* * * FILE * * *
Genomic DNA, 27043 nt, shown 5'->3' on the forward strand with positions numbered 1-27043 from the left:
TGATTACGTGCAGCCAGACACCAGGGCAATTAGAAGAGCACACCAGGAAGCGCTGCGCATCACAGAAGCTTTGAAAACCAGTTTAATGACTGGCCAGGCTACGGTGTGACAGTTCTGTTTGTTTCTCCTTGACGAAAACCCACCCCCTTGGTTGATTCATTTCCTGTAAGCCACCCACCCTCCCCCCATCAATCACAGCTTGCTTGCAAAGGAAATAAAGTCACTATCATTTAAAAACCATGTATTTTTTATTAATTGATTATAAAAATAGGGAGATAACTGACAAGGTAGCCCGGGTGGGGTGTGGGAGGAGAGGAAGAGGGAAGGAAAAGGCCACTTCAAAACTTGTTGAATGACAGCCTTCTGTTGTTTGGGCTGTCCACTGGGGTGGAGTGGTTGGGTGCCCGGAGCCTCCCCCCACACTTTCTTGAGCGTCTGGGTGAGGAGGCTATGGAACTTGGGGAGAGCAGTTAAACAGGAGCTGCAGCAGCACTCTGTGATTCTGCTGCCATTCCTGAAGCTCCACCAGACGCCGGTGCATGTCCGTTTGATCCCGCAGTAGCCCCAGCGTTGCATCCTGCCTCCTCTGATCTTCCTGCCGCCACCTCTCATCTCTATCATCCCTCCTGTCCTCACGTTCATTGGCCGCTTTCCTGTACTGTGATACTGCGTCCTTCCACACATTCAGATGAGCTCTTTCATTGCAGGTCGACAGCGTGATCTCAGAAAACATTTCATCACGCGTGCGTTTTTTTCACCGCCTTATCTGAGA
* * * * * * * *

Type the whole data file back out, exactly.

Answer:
Genomic DNA, 27043 nt, shown 5'->3' on the forward strand with positions numbered 1-27043 from the left:
TGATTACGTGCAGCCAGACACCAGGGCAATTAGAAGAGCACACCAGGAAGCGCTGCGCATCACAGAAGCTTTGAAAACCAGTTTAATGACTGGCCAGGCTACGGTGTGACAGTTCTGTTTGTTTCTCCTTGACGAAAACCCACCCCCTTGGTTGATTCATTTCCTGTAAGCCACCCACCCTCCCCCCATCAATCACAGCTTGCTTGCAAAGGAAATAAAGTCACTATCATTTAAAAACCATGTATTTTTTATTAATTGATTATAAAAATAGGGAGATAACTGACAAGGTAGCCCGGGTGGGGTGTGGGAGGAGAGGAAGAGGGAAGGAAAAGGCCACTTCAAAACTTGTTGAATGACAGCCTTCTGTTGTTTGGGCTGTCCACTGGGGTGGAGTGGTTGGGTGCCCGGAGCCTCCCCCCACACTTTCTTGAGCGTCTGGGTGAGGAGGCTATGGAACTTGGGGAGAGCAGTTAAACAGGAGCTGCAGCAGCACTCTGTGATTCTGCTGCCATTCCTGAAGCTCCACCAGACGCCGGTGCATGTCCGTTTGATCCCGCAGTAGCCCCAGCGTTGCATCCTGCCTCCTCTGATCTTCCTGCCGCCACCTCTCATCTCTATCATCCCTCCTGTCCTCACGTTCATTGGCCGCTTTCCTGTACTGTGATACTGCGTCCTTCCACACATTCAGATGAGCTCTTTCATTGCAGGTCGACAGCGTGATCTCAGAAAACATTTCATCACGCGTGCGTTTTTTTCACCGCCTTATCTGAGA